When you want to raise money for a good cause, how do you go about it? There are the well-worn routes such as applying to the Lottery Fund, writing begging letters to millionaires and asking for a loan from your bank (although lots of banks seem to be needing loans themselves these days).
But there is another way. Why not make a presentation and show it to whoever can help?
Our local fishing club is trying to improve the riverbank. This is obviously a good cause: not only would it benefit the fishermen, it would also create a more pleasing environment for the locals and the wider community who might experience it.
Having thought about how to proceed, the club members made a pack that includes maps, photos and other useful collateral, and passed it out to a number of agencies that might be persuaded to put their corporate hands in their pockets. The pack also includes a presentation. All of which has proved useful in generating group and one-to-one discussions.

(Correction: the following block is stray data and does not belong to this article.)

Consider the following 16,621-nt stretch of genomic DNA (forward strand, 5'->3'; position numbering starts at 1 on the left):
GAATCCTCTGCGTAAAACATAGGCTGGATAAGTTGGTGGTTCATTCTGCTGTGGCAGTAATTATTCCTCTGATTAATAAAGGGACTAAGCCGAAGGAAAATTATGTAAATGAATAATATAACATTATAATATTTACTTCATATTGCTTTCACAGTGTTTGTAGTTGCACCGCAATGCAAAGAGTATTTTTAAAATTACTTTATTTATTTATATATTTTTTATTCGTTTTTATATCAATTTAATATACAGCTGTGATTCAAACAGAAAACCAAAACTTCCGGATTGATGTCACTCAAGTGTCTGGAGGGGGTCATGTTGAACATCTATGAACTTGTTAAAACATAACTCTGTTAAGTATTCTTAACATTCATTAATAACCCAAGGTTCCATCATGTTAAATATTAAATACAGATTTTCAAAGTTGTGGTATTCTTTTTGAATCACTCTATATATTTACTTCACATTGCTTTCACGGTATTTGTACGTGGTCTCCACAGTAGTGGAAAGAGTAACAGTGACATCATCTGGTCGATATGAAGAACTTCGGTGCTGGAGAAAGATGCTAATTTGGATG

The British adventurer Sir Ranulph Fiennes is also well known for using presentations to help him raise sponsorship money for his expeditions. And that's not surprising.
After all, PowerPoint is adept at presenting complex stories in a simple, engaging and easy-to-understand way. Being multimedia in nature, it's easy to include, say, pictures of a riverbank as it currently is, then contrast those with artists' impressions of how it might look if the money rolls in. Much more persuasive and emotionally engaging than colourless facts and figures.
If you can get in front of people – or even one person – who could help your good cause with money, time or anything else that's valuable, PowerPoint is a great way to get your points across succinctly and effectively.
You might also impress those potential helpers with your ability to present your case professionally. The fact that you've taken the time and trouble to order your points in a logical manner, using accompanying visual and audio material to back them up, is likely to make a good impression too.
So don't leave PowerPoint in the office – take it out in the world with you!
By David Vickery